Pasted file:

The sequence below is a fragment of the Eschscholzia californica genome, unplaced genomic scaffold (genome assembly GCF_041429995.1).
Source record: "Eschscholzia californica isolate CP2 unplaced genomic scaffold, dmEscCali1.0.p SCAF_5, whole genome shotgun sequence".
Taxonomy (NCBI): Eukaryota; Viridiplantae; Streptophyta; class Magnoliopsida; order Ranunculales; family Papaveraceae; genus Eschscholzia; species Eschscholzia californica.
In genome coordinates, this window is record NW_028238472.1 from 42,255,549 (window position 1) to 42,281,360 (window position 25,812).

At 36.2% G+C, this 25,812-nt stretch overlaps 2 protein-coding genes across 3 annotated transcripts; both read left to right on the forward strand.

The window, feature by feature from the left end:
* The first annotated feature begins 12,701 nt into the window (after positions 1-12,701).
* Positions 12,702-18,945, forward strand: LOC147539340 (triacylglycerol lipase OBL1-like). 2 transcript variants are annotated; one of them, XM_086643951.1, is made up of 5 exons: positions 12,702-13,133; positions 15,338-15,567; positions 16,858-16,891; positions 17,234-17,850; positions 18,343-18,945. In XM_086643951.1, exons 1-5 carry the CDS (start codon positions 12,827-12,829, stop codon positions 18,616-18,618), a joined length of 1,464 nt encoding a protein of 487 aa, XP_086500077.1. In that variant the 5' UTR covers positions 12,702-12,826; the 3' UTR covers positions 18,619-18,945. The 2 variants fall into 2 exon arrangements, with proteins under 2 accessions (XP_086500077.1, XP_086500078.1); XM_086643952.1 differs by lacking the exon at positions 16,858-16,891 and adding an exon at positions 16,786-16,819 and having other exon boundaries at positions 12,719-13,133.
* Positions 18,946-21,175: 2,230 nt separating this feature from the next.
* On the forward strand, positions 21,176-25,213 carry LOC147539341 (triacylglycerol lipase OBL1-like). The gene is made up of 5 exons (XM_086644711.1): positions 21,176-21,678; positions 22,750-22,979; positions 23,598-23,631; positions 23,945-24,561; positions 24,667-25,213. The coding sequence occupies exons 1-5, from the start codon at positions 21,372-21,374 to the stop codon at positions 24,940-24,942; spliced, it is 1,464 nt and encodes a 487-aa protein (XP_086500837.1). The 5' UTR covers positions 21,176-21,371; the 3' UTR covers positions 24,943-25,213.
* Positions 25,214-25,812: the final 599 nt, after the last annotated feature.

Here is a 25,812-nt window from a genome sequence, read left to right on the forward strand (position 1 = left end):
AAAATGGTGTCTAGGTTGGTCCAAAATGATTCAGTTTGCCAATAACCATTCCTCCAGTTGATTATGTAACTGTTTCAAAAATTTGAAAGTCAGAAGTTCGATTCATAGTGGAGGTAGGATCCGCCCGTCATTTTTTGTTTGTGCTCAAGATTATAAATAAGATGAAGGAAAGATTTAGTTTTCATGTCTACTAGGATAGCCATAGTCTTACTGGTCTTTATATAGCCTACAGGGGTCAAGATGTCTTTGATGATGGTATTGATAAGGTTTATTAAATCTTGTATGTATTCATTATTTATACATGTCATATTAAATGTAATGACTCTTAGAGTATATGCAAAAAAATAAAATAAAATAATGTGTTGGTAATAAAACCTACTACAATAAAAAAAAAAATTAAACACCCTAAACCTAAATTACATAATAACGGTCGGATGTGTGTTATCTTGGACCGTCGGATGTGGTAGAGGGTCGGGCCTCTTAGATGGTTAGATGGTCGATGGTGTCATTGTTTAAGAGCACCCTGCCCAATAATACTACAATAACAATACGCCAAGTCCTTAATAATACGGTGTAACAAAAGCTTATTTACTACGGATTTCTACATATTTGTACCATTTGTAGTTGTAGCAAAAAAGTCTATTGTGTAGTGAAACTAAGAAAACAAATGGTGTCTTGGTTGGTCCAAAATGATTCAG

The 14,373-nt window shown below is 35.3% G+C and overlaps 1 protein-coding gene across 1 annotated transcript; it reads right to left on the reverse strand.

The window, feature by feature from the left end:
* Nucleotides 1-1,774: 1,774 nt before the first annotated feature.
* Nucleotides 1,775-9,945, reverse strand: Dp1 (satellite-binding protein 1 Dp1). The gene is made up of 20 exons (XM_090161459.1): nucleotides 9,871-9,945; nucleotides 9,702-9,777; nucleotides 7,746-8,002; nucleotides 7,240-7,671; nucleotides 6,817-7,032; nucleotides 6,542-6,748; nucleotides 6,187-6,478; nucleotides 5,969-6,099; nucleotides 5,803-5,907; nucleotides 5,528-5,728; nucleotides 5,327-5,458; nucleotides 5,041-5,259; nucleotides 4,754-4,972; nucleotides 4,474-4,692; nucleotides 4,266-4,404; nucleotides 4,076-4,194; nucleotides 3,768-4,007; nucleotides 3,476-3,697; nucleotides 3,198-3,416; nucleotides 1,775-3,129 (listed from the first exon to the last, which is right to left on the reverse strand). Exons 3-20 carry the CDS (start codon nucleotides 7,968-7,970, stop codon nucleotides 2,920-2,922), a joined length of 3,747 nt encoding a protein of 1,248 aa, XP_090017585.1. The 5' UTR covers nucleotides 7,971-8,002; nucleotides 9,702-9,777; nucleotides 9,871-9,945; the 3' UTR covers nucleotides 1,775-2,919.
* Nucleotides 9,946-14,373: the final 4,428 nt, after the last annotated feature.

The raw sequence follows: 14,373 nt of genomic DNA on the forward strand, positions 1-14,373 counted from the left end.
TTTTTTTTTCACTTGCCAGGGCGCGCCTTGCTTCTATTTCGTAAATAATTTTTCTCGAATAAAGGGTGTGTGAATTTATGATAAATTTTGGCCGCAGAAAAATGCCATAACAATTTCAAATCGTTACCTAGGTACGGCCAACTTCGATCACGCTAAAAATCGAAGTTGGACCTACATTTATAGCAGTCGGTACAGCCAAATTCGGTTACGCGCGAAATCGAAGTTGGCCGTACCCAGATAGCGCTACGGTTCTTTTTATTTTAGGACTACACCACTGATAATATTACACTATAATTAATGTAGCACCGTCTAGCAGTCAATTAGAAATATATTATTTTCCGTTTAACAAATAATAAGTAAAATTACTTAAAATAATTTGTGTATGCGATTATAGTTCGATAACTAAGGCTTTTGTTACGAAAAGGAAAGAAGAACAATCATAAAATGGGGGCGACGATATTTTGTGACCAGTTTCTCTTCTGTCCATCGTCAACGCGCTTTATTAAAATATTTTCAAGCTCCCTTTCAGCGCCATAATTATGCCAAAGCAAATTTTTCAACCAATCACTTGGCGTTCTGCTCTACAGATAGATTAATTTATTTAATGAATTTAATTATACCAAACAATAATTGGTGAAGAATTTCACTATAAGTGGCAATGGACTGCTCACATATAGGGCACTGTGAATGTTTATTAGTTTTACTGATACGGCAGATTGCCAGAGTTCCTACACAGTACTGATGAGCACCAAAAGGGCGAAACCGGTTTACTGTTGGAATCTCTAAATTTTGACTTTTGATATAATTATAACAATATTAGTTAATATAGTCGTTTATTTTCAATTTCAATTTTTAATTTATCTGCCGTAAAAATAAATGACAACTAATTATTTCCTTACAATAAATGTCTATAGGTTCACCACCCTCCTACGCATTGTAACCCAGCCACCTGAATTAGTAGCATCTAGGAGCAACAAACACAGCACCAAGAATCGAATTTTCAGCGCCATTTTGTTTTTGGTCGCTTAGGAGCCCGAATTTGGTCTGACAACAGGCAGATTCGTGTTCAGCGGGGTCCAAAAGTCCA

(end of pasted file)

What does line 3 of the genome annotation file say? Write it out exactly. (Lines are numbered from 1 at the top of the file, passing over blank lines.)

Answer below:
Taxonomy (NCBI): Eukaryota; Viridiplantae; Streptophyta; class Magnoliopsida; order Ranunculales; family Papaveraceae; genus Eschscholzia; species Eschscholzia californica.